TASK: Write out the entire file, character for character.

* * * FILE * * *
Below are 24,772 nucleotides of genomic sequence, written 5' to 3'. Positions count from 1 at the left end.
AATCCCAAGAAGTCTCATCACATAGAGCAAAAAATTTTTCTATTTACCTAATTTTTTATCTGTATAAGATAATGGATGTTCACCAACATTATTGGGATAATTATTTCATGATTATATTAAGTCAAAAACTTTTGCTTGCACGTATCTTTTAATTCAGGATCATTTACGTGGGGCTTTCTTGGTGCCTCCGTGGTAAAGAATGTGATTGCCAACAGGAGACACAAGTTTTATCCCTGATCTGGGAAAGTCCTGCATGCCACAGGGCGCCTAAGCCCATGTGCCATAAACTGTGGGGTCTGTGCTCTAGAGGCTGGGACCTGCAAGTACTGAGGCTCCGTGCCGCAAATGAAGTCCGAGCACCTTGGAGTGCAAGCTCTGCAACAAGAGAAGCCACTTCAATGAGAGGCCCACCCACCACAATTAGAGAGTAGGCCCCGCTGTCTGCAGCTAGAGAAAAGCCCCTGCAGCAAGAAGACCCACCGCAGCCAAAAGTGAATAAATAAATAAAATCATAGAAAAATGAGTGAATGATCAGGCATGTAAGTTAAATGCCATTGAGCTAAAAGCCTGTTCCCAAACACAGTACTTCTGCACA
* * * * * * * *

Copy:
Below are 24,772 nucleotides of genomic sequence, written 5' to 3'. Positions count from 1 at the left end.
AATCCCAAGAAGTCTCATCACATAGAGCAAAAAATTTTTCTATTTACCTAATTTTTTATCTGTATAAGATAATGGATGTTCACCAACATTATTGGGATAATTATTTCATGATTATATTAAGTCAAAAACTTTTGCTTGCACGTATCTTTTAATTCAGGATCATTTACGTGGGGCTTTCTTGGTGCCTCCGTGGTAAAGAATGTGATTGCCAACAGGAGACACAAGTTTTATCCCTGATCTGGGAAAGTCCTGCATGCCACAGGGCGCCTAAGCCCATGTGCCATAAACTGTGGGGTCTGTGCTCTAGAGGCTGGGACCTGCAAGTACTGAGGCTCCGTGCCGCAAATGAAGTCCGAGCACCTTGGAGTGCAAGCTCTGCAACAAGAGAAGCCACTTCAATGAGAGGCCCACCCACCACAATTAGAGAGTAGGCCCCGCTGTCTGCAGCTAGAGAAAAGCCCCTGCAGCAAGAAGACCCACCGCAGCCAAAAGTGAATAAATAAATAAAATCATAGAAAAATGAGTGAATGATCAGGCATGTAAGTTAAATGCCATTGAGCTAAAAGCCTGTTCCCAAACACAGTACTTCTGCACA